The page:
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The Bitcoin Halving Event is Due in mid-April – What Does this Mean?

Bitcoin halving is a scheduled event that occurs approximately every four years, or after 210,000 blocks have been mined. During this event, the reward for mining new blocks is halved, meaning miners receive 50% fewer bitcoins for verifying transactions. Halving is hard-wired into the Bitcoin protocol to ensure that the total supply of Bitcoin is capped at 21 million, thereby introducing scarcity into the ecosystem. The next Bitcoin halving event is expected in mid-April this year.

Bitcoin mining is a critical process that underpins the functionality and security of the Bitcoin (BTC) network. Mining involves solving complex mathematical problems to validate transactions and add new blocks to the blockchain. This process is carried out by powerful computers, often referred to as miners, which compete to solve these problems in exchange for rewards in the form of newly minted bitcoins and transaction fees.

Mining difficulty adjusts approximately every two weeks, to ensure that the time between blocks remains around 10 minutes, irrespective of the number of miners and their computational power. This difficulty adjustment can influence miner profitability. When prices are high, more miners are incentivized to compete, increasing the hash rate (the total computational power used to mine and process transactions). Conversely, if the price drops and mining becomes less profitable, miners may exit the market, which can decrease the hash rate. If the price of Bitcoin falls below the cost of mining, miners may choose to hold onto their bitcoins rather than sell at a loss, potentially creating a supply crunch.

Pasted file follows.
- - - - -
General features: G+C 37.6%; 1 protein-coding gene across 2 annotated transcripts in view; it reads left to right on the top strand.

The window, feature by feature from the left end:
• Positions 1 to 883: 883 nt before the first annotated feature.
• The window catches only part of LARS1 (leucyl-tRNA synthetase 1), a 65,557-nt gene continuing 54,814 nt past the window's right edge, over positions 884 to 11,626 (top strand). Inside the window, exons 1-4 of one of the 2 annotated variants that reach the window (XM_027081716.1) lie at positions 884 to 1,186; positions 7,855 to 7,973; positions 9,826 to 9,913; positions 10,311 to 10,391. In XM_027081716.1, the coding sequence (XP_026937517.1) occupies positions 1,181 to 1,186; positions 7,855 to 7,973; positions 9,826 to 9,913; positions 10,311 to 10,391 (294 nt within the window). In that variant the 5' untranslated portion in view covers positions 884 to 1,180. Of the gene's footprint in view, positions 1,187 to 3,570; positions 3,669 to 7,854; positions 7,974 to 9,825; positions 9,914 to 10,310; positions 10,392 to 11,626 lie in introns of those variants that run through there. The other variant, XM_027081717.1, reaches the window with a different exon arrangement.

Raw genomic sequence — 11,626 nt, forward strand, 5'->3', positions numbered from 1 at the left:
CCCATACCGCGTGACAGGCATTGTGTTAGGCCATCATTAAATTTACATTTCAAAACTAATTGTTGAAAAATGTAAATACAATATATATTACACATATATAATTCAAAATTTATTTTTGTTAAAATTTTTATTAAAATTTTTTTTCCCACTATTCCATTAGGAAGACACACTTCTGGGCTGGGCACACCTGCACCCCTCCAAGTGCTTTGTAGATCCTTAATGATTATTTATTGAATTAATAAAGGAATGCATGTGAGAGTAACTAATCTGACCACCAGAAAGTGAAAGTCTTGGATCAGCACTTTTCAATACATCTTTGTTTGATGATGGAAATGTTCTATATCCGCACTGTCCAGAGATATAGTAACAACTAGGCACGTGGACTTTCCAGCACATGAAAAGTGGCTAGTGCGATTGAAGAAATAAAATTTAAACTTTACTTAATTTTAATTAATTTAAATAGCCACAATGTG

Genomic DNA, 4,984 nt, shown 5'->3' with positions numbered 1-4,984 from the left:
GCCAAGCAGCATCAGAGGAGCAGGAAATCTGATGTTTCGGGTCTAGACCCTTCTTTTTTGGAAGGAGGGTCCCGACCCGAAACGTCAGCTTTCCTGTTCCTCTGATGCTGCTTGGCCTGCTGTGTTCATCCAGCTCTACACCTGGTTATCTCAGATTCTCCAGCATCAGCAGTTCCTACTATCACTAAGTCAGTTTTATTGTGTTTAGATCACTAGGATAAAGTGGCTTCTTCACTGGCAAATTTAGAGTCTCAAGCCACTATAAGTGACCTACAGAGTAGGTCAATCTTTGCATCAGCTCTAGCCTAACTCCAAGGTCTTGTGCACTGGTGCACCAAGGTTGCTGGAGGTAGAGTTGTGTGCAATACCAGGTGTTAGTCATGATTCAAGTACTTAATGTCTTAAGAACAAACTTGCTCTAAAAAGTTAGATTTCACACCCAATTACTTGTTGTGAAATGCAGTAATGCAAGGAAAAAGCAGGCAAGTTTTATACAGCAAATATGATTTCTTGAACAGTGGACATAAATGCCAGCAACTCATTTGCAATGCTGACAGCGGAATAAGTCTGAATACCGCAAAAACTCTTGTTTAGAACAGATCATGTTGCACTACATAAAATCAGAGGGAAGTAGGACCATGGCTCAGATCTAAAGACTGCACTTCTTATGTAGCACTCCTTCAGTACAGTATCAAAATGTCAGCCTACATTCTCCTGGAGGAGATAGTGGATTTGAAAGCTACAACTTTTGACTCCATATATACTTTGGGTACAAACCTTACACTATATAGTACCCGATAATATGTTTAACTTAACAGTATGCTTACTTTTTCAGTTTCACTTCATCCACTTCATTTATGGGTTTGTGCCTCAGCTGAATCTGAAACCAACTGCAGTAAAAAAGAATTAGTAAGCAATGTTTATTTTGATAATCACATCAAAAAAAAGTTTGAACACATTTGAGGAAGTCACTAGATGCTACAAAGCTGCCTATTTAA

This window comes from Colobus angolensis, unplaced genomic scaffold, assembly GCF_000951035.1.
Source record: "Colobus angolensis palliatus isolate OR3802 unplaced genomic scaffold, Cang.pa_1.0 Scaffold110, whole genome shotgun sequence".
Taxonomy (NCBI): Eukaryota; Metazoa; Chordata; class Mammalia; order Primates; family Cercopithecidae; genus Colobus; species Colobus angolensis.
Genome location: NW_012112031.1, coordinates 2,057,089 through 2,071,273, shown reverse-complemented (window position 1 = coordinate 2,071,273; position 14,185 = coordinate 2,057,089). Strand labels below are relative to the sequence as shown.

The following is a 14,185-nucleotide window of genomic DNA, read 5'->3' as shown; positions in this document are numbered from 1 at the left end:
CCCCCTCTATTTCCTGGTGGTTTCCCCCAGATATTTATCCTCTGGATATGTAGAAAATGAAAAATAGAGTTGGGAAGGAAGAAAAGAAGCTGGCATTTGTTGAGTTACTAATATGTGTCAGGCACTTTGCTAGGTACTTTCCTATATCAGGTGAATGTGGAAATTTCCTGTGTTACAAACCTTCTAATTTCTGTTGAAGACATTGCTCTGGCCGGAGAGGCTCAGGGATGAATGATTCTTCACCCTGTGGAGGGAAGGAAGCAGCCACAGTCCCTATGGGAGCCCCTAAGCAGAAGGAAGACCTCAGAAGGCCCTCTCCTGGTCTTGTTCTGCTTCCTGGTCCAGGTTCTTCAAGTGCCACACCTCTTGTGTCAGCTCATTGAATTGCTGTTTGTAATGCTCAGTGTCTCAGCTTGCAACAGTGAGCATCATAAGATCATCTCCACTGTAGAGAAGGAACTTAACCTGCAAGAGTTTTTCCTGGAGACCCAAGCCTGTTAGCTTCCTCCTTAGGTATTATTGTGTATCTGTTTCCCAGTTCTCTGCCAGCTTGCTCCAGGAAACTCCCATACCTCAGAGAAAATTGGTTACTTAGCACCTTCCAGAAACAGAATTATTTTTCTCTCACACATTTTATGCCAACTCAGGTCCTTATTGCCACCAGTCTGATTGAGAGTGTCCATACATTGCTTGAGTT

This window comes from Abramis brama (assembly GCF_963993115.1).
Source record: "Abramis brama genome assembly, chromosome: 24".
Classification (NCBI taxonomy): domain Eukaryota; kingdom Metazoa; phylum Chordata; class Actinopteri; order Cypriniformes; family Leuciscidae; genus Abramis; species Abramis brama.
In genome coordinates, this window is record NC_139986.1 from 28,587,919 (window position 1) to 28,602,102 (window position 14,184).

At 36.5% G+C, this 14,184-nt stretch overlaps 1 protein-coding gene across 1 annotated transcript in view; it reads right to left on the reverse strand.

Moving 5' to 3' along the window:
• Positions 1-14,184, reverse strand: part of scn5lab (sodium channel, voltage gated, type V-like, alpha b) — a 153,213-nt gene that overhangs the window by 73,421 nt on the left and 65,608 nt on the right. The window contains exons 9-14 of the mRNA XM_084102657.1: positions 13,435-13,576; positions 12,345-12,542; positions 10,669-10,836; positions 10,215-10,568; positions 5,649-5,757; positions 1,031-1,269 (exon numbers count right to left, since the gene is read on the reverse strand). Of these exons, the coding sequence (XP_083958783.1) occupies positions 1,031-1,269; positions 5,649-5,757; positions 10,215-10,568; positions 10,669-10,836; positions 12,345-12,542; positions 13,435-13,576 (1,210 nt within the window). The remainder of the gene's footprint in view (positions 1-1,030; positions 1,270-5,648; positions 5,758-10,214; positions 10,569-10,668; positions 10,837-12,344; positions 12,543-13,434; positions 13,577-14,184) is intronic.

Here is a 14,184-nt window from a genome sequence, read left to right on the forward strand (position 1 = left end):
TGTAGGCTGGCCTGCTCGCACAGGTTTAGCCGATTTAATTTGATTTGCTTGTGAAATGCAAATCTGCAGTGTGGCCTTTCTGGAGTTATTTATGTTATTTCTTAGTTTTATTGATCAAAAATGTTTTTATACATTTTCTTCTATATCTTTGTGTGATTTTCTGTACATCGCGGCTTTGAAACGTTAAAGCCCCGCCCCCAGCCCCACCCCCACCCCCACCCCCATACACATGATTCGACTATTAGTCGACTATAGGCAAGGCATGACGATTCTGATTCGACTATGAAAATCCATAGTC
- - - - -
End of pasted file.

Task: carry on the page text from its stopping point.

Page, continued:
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Bitcoin Halving Events Historically Lead to Bullish Market Behaviour.

The first Bitcoin halving occurred in November 2012, reducing the mining reward from 50 BTC to 25 BTC. Following the halving, Bitcoin experienced a significant surge in value, going from around$13 to over $1,100 in the next year.

The second halving took place in July 2016, when the reward dropped from 25 BTC to 12.5 BTC. After the halving. Bitcoin reached a high of around $20,000 by December 2017.

The third halving, in May 2020, reduced the block reward to 6.25 BTC. Bitcoin surpassed its previous all-time high and traded at just over $69,000 in November 2021.

Historical Bitcoin Halving Price Action

November 28th 2012.

Halving Price – $13 — 2013 Peak Price – $1,125

July 16th 2016

Halving Price – $664 — 2017 Peak Price – $19,798

May 11th 2020

Halving Price – $9,168 — 2021 Peak Price – $69,000

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With two months to go before the next halving event, Bitcoin is pushing higher, helped in part by the recent launch of 11 spot Bitcoin ETFs. The strong demand for these ETFs has not only underpinned the spot price of Bitcoin but is also driving the price higher as the halving event nears. Bitcoin has regained the $50k level and may look at testing the all-time-high around $69k after the halving event reduces mining rewards by 50%.

Bitcoin Weekly Price Chart

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